Caracas (AFP) – “President flees into exile… Opposition leader murdered… President appears dancing… Opposition leader says: ‘I’m alive!'”
Venezuela may be short of food, medicine and toiletries, but in the chaos of its violent political crisis it has plenty of fake — or questionable — news.
Hoarse from shouting or breathing tear gas in weeks of anti- and pro-government protests, Venezuelans are also dizzy from the buzz of rumors and counter-claims.
In the streets, looting and clashes between protesters and police have left 36 people dead since last month. Online, the first casualty has been the truth.
“The debate about fake news is worldwide, but at least in other countries there are credible news sources of reference,” says Andres Canizales, a media specialist at Andres Bello University in Caracas.
“In Venezuela we don’t have those anymore. Misinformation is fertile ground for fake news to proliferate.”
- Chronicle of a death denied –
With international pressure rising on President Nicolas Maduro as he resists opposition calls for elections, tension was heightened this week by online claims about jailed opposition leader Leopoldo Lopez.
On Twitter, US Senator Marco Rubio claimed he had “confirmed @leopoldolopez has been taken to a military hospital in #Venezuela in very serious condition.”
Maduro’s hardline number two, Diosdado Cabello, responded by releasing a “proof of life” video in which Lopez appeared saying that he was alive.
The online rumor apparently started with a tweet by Miami-based Venezuelan journalist Leopoldo Castillo.
His claim that Lopez was taken from jail to hospital “without signs of life” was retweeted tens of thousands of times.
Lopez’s condition has still not been fully clarified. His wife Lilian Tintori said the video was false and that she has not been allowed to see Lopez for over a month.
- ‘Digital militia’ –
In a country where the government controls a broad network of newspapers and broadcasters, social media and new-wave journalism sites are key to following the political struggle between the socialist Maduro and his center-right opponents.
The sides in the conflict accuse each other of manipulating news online.
Madur4o himself has created a “digital militia” to sign up citizens in the street for Twitter, Facebook and Instagram accounts and encourage them to circulate pro-government messages.
“It is a new front in the battle,” says sociologist Maryclen Stelling.
“We have had the electoral one, the street one, the power conflict, the media front, and now we have the cross-media front.”
- Political judgment –
When some of the fiercest clashes erupted on April 20, rumors spread online that Maduro had fled the country.
Videos spread purporting to show anti-aircraft searchlights being activated at the presidential palace.
It was later affirmed that the lights came from a theater show on a nearby square.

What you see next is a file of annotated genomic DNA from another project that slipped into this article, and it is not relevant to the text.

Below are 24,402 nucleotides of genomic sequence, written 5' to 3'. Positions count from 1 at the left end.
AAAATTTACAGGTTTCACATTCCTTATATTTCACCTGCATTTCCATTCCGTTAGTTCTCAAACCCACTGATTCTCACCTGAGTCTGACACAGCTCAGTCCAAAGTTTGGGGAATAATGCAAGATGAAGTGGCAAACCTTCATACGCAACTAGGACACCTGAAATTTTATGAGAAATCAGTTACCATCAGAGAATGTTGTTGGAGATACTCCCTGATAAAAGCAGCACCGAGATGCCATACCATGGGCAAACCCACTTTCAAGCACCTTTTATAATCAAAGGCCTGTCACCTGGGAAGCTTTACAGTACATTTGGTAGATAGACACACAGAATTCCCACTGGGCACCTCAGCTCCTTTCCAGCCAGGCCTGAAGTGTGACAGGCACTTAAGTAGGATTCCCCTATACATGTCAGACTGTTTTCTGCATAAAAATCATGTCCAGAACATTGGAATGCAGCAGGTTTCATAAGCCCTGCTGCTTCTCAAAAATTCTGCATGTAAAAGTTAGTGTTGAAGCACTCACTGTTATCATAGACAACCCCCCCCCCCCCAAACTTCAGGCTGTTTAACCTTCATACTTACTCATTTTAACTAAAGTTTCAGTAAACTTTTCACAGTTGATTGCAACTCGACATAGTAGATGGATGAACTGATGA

“There is a deliberate saturation of information so that you suspend your critical judgment,” says Stelling.
“You do not know what is true and what is false. You decide depending on which political side you belong to.”
- ‘Cyber terrorism’ –
Regular television channels have refrained from broadcasting images of the unrest in the streets even at the height of recent protests, screening light entertainment shows instead.
The Press Workers’ Union denounced that as evidence of “a regime of censorship and self-censorship.”
Reports of violence by security forces against protesters circulate unhindered online but have to compete with counter-claims by what Stelling calls “laboratories of war and cyber terrorism.”
Social media are a gauge of the vitriol of the crisis.
Maduro’s supporters have been using the hashtag #DerechaTerrorista — “TerroristRightwing” — against their opponents.
Supporters of the opposition overseas have been using #PrayforVenezuela.
In other messages, the tone is sharper, with leaders of the sides exchanging threats and insults.
Maduro retweeted a post likening the opposition to sewage, with a video showing protesters jumping into a river to escape tear gas.
His top opponent Henrique Capriles posted a video of Maduro dancing while protests raged.
“He who laughs last, lasts longest,” Capriles wrote.
“Soon we who have been repressed will be laughing at you @nicolasmaduro and your corrupt allies.”
<figure><figcaption>A student at the Central University of Venezuela throws back tear gas to riot police during a protest against the Venezuelan government in Caracas on May 4, 2017 <span>Copyright AFP FEDERICO PARRA</span> </figcaption><img src="https://desiforce.com/wp-content/uploads/2017/05/3061745b6a09c3502badae7714166f73052cd727.jpg" width="768" height="465"><figcaption>A view of the Ramo Verde penitentiary in Los Teques, 30 km east of Caracas, where opposition leader Leopoldo Lopez is imprisoned, on April 28, 2017 <span>Copyright AFP/File RONALDO SCHEMIDT</span> </figcaption><img src="https://desiforce.com/wp-content/uploads/2017/05/fe64b3c6fdf80d8ab37c31050d682add0eafd627-1.jpg" width="768" height="491"><figcaption>Regular television channels in Venezuela have refrained from broadcasting images of the unrest in the streets, screening light entertainment shows instead <span>Copyright AFP/File Juan BARRETO</span> </figcaption></figure>